Flinders University Professor of Modern Greek Michael Tsianikas says despite being the birthplace of democracy, Greece has had precious little experience of it, leaving it vulnerable to financial predation.
He says the same vulnerabilities could befall other nations.
Professor Tsianikas says the seeds of the crisis were sown in 1981 when Greece was accepted to join the EU.
“Only achieving independence in 1826 after 400 years under the Ottomans, what followed was a century of wars against Turkey, then World War Two, then the Greek Civil War, then a dictatorship. In fact, Greece had only chalked up seven years of true democracy when it was accepted to join the European Union in 1981,” Professor Tsianikas says.
“The seeds of the tragedy began taking root in 2001 when Greece formally became a member of the Eurozone. It was inexperienced and ill prepared – the Greek economy was just a child compared to other highly sophisticated and developed European economies.
“Add to this to this the lack of big industries, tax evasion, astronomical numbers of public servants, corruption, and the irresponsibility of big international banks to lend more and more money to Greece, and you have the perfect scenario for the perfect catastrophe.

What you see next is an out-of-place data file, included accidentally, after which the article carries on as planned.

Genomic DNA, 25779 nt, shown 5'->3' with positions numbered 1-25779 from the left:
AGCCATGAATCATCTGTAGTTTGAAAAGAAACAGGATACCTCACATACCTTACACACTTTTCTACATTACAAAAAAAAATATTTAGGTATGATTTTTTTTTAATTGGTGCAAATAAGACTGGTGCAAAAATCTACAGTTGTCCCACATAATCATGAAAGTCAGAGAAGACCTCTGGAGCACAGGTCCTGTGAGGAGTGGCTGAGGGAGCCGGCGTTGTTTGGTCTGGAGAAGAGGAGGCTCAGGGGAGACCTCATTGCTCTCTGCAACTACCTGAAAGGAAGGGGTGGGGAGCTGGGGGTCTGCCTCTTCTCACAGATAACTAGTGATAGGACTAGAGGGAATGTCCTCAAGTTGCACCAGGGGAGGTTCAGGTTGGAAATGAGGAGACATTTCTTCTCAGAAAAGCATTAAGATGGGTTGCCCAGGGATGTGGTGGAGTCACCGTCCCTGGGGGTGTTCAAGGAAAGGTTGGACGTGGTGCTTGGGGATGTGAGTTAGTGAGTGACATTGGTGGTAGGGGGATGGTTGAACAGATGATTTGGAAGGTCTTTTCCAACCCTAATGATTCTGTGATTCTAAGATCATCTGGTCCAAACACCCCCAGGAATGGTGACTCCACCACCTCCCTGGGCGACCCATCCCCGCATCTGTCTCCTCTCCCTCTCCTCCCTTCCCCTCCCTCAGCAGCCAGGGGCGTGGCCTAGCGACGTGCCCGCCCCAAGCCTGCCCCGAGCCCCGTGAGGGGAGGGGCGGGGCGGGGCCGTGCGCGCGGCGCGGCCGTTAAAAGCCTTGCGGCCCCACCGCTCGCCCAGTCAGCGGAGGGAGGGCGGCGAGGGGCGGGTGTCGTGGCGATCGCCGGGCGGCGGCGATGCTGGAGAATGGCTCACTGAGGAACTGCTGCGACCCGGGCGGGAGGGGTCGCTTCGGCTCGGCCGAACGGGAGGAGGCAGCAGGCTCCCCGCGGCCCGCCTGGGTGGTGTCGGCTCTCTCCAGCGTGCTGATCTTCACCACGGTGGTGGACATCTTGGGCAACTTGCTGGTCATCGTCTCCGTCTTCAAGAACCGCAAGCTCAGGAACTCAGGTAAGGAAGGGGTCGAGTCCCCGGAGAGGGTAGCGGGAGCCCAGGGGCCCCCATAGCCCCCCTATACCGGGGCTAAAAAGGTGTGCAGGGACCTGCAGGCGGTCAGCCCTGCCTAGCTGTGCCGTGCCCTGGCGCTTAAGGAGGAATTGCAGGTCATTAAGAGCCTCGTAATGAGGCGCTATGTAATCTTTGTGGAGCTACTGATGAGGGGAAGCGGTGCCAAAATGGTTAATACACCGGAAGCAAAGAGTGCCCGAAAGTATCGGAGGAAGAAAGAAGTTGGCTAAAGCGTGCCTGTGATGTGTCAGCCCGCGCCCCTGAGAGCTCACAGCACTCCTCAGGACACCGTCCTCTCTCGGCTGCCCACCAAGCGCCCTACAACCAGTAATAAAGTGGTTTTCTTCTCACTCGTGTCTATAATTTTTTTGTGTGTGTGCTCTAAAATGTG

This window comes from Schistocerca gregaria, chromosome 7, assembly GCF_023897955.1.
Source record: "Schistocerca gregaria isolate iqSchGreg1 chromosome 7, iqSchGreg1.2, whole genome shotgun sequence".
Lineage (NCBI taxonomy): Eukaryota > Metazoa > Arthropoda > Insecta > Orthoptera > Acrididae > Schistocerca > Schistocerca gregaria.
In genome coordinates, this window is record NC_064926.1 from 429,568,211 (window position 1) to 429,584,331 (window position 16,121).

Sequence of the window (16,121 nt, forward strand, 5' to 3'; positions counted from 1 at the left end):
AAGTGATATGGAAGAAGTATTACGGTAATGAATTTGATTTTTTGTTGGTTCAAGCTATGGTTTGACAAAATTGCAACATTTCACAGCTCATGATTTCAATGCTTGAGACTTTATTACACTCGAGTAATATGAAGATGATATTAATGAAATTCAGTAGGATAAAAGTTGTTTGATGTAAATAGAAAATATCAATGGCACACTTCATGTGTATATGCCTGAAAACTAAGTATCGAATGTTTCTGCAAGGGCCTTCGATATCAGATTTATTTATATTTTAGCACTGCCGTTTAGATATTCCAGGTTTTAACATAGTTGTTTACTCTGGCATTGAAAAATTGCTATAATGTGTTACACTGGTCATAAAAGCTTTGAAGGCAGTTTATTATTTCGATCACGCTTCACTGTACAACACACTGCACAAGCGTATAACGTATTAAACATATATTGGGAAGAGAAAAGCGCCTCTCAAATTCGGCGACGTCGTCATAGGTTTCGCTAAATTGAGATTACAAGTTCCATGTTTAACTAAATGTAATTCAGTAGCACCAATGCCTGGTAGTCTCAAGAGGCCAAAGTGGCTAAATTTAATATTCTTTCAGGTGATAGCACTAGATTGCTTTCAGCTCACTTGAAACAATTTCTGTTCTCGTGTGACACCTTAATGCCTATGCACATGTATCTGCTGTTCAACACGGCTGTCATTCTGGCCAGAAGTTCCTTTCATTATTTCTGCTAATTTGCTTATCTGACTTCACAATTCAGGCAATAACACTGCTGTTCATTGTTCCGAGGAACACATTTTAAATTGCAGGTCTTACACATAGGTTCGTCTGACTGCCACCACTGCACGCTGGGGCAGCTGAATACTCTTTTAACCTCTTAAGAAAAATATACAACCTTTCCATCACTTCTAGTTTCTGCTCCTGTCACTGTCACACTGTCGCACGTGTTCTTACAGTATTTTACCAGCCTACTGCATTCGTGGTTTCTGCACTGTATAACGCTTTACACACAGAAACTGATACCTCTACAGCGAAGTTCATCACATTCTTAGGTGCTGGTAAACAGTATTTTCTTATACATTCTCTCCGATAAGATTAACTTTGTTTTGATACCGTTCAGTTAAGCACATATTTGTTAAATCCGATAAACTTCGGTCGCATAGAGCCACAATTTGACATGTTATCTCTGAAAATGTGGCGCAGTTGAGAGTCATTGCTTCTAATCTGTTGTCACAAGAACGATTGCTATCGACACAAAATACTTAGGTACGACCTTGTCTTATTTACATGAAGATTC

“This is a Greek tragedy now, and nobody knows what to do to fix the problem. Five years of severe cuts and inhumane austerity, imposed not by government but by the big European financial institutions, has plunged the Greek population into starvation and depression, triggered astronomical youth unemployment, and prompted a massive exodus of the best Greek brains.
“To quote Nobel Laureate in economics Josef E. Stiglitz:
‘We should be clear: almost none of the huge amount of money loaned to Greece has actually gone there. It has gone to pay out private-sector creditors – including German and French banks. Greece has gotten but a pittance, but it has paid a high price to preserve these countries’ banking system.’
“There is no prospect for any better outcome for many decades – if not centuries – ahead.
“A compromise solution needs to be found – Europe must be more flexible, and Greece must be able to remain in Europe.
“This is a huge test for Europe, and a lesson which the whole world should learn from, because what is happening today in Greece could happened tomorrow to any other country,” Professor Tsianikas says.